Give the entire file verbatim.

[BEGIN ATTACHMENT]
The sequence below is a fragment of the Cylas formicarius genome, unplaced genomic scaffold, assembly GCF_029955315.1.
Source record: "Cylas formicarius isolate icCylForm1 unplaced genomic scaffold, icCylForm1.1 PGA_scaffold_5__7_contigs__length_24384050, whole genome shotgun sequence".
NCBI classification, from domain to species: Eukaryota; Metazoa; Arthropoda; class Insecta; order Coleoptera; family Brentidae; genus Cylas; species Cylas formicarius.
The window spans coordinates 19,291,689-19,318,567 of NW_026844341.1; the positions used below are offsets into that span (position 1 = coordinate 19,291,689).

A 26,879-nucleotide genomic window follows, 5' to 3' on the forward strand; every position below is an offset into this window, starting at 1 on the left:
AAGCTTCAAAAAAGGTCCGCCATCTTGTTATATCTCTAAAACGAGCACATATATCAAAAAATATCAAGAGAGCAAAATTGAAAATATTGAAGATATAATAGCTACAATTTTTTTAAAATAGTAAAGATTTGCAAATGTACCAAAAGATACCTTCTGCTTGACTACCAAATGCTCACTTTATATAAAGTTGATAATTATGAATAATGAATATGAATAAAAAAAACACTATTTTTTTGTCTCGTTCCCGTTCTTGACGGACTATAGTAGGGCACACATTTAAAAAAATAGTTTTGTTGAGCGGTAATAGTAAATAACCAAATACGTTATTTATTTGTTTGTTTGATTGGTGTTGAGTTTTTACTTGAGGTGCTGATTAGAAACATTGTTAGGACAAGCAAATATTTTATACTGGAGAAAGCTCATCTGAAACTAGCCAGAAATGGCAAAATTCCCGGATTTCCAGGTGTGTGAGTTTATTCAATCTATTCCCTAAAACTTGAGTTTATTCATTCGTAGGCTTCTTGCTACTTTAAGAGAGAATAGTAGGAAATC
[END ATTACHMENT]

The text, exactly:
The sequence below is a fragment of the Cylas formicarius genome, unplaced genomic scaffold, assembly GCF_029955315.1.
Source record: "Cylas formicarius isolate icCylForm1 unplaced genomic scaffold, icCylForm1.1 PGA_scaffold_5__7_contigs__length_24384050, whole genome shotgun sequence".
NCBI classification, from domain to species: Eukaryota; Metazoa; Arthropoda; class Insecta; order Coleoptera; family Brentidae; genus Cylas; species Cylas formicarius.
The window spans coordinates 19,291,689-19,318,567 of NW_026844341.1; the positions used below are offsets into that span (position 1 = coordinate 19,291,689).

A 26,879-nucleotide genomic window follows, 5' to 3' on the forward strand; every position below is an offset into this window, starting at 1 on the left:
AAGCTTCAAAAAAGGTCCGCCATCTTGTTATATCTCTAAAACGAGCACATATATCAAAAAATATCAAGAGAGCAAAATTGAAAATATTGAAGATATAATAGCTACAATTTTTTTAAAATAGTAAAGATTTGCAAATGTACCAAAAGATACCTTCTGCTTGACTACCAAATGCTCACTTTATATAAAGTTGATAATTATGAATAATGAATATGAATAAAAAAAACACTATTTTTTTGTCTCGTTCCCGTTCTTGACGGACTATAGTAGGGCACACATTTAAAAAAATAGTTTTGTTGAGCGGTAATAGTAAATAACCAAATACGTTATTTATTTGTTTGTTTGATTGGTGTTGAGTTTTTACTTGAGGTGCTGATTAGAAACATTGTTAGGACAAGCAAATATTTTATACTGGAGAAAGCTCATCTGAAACTAGCCAGAAATGGCAAAATTCCCGGATTTCCAGGTGTGTGAGTTTATTCAATCTATTCCCTAAAACTTGAGTTTATTCATTCGTAGGCTTCTTGCTACTTTAAGAGAGAATAGTAGGAAATC